Arrested / Detained By Police?





What is meant by an “arrest”? An arrest means to deprive a person of his liberty by some lawful authority for the purpose of compelling his appearance to answer a criminal charge or as a method of execution. Any person who has been accused or connected with or suspected of committing an offence may be arrested by police. Where a seizable offence e.g. murder, robbery or theft is suspected to have been committed, a police officer may arrest the offender without warrant or order from the Public Prosecutor in the course of investigation.


An arrest is unlawful if you are not informed of the reason. The police have the right to use reasonable force to arrest you if you resist. The arresting police officer must immediately take you to the nearest police station and no other place. Bear in mind that when you have been detained, you have the right to make a telephone call. You can call your family or friend or lawyer or the Legal Aid Centre (LAC) and inform them that you have been arrested, the time, place and reason of the arrest, the identity of the police officer and the police station you will be taken to.


After your arrest, you cannot be kept indefinitely in police custody pending police investigation. You may be detained up to 24 hours at the police station or in a lock-up to “assist” police investigation. The police can only detain you up to 24 hours for investigation (excluding the time taken for the journey from the place of arrest to the Magistrate Court). Any violence used by a police officer against a person in custody is punishable under the Police Act 1971. Any person who escapes from lawful custody may be pursued and arrested by the person from whose custody he fled. The duty of the police is to complete investigation within 24 hours.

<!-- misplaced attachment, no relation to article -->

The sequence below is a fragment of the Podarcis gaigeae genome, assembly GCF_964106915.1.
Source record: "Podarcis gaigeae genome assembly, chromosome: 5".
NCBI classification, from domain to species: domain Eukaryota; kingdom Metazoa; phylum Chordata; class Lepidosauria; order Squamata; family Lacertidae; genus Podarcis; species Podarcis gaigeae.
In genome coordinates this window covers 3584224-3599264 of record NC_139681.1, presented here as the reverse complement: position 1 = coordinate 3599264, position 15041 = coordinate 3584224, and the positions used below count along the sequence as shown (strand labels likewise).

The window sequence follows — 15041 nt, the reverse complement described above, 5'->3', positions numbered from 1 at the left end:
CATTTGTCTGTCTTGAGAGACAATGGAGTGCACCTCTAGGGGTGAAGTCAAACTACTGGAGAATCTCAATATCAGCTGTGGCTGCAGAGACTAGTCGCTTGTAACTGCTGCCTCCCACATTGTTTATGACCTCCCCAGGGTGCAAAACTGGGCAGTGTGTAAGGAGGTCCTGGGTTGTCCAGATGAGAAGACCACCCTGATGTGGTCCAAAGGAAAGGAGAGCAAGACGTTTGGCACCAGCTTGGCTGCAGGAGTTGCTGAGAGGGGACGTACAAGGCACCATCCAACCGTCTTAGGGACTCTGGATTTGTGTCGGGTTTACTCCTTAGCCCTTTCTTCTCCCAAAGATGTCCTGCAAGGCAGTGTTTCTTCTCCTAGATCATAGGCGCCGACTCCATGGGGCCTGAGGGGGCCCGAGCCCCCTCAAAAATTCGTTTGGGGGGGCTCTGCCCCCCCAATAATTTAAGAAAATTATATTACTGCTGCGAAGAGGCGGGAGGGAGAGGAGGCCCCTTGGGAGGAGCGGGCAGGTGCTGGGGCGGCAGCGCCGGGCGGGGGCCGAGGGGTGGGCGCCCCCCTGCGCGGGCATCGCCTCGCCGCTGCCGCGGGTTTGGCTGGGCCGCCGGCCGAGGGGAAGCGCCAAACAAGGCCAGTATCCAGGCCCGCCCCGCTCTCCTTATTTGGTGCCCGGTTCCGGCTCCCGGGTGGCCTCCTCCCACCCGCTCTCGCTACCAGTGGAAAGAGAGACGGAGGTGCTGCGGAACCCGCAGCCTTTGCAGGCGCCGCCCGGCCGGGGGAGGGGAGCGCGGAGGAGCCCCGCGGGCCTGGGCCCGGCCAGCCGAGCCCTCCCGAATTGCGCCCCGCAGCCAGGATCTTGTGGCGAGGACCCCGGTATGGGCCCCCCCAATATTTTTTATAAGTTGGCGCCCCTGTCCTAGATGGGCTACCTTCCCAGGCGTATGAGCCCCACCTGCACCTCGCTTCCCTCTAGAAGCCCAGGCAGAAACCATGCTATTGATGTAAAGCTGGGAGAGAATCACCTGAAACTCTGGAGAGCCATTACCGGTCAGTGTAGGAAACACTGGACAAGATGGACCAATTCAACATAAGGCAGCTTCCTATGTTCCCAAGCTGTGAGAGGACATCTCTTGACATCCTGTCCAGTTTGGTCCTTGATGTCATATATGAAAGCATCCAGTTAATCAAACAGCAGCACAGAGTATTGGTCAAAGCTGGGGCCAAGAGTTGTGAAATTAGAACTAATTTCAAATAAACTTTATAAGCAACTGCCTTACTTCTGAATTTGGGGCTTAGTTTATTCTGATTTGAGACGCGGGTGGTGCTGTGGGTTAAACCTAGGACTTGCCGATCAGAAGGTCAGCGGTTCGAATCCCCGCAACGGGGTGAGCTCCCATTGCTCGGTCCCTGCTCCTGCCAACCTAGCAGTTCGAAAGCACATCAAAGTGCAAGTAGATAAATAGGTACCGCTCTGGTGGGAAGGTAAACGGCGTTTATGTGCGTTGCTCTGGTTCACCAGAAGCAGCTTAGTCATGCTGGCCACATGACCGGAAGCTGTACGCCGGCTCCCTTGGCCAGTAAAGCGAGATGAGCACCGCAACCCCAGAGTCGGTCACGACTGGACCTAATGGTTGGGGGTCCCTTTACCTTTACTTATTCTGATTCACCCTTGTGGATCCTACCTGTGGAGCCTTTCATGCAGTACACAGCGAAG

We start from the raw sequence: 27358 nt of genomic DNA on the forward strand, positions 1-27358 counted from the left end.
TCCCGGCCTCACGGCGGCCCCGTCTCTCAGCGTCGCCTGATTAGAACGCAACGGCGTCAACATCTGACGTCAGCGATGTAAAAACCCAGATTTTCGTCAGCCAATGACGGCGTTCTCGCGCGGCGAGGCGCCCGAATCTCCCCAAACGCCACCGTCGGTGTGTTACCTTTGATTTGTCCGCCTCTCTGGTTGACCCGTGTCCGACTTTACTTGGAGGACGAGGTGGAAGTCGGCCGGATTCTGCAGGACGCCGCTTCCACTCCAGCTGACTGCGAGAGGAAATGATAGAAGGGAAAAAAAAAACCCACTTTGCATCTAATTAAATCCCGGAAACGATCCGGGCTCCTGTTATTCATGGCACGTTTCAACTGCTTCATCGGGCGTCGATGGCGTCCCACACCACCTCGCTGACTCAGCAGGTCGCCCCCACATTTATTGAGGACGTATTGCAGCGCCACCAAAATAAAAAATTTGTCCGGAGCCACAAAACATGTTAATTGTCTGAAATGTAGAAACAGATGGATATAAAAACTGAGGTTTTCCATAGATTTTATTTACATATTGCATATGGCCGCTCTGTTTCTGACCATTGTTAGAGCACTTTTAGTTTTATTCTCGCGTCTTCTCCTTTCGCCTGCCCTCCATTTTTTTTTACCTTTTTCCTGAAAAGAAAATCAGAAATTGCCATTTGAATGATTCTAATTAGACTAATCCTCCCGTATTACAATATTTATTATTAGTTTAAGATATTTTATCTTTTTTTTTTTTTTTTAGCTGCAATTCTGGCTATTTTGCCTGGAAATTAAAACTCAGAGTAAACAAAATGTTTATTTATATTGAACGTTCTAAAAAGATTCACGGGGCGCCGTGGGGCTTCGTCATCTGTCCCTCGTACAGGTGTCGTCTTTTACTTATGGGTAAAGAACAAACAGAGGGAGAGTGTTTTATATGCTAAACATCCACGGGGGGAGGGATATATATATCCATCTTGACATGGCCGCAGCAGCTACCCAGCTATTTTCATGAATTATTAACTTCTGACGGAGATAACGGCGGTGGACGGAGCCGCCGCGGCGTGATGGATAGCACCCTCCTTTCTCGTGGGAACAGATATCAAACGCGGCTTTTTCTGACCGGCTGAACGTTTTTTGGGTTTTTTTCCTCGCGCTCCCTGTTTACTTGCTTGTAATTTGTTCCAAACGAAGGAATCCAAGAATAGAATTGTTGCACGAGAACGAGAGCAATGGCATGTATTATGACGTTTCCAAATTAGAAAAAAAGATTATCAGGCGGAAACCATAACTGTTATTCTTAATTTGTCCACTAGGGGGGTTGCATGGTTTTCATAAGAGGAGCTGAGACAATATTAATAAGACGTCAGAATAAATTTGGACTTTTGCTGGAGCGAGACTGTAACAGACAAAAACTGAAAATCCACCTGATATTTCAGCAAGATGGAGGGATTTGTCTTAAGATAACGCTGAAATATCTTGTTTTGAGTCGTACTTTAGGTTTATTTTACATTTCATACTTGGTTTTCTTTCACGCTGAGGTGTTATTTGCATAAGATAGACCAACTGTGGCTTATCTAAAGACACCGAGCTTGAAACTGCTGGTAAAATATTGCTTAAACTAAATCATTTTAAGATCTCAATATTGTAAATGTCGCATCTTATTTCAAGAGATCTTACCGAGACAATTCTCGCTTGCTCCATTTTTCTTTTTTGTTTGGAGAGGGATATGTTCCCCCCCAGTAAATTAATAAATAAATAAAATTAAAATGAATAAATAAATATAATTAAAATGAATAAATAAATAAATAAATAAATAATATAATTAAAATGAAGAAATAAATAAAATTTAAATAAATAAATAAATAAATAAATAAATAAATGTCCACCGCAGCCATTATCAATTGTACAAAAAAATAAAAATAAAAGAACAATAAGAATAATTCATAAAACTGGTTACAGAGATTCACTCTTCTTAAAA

You must be brought before a Magistrate to be charged within 24 hours of the arrest or where the police need more time for their investigation, they must produce you before a Magistrate to request permission to detain you further for a term not exceeding 15 days in total. Where further detention is unnecessary, you may be released on bail to ensure your appearance in Court at an appointed date. Bail, however, is not available in certain cases e.g. if you are charged with murder or criminal breach of trust. The police may also detain you up to 60 days on suspicion upon the Magistrate's satisfaction that you may be fit and proper to be detained under the authority of the Minister for up to 2 years each time. This is known as a “Remand Order”.


What to do when you are brought before a Magistrate for remand? You can request the Magistrate any of the followings:-


Before the Magistrate makes the remand order, ask for a shorter remand period than the remand period that has been asked by the police. You can give reasons such as you will co-operate with the police in their investigation or you will be available whenever they need your co-operation.


Are you obliged to answer police questions? When you have not been arrested but only called up by the police for questioning, you are bound to state the truth and answer all questions put to you by the police investigating officers except those which have a tendency to expose you to a criminal charge, penalty or forfeiture (right from self-incrimination).


Please be reminded that you have the right and should insist to contact or to see your lawyer. You are also allowed to have one set of clothing in the lock-up. The police must record and put all your personal belongings in safe custody. Your personal belonging must be returned to you upon your release. You are allowed to take bath two times a day. If you are sick, you have the right to receive immediate medical attention. You are to be given proper and adequate food and water during detention.




Prepared by : Eswani Shahierah Wahab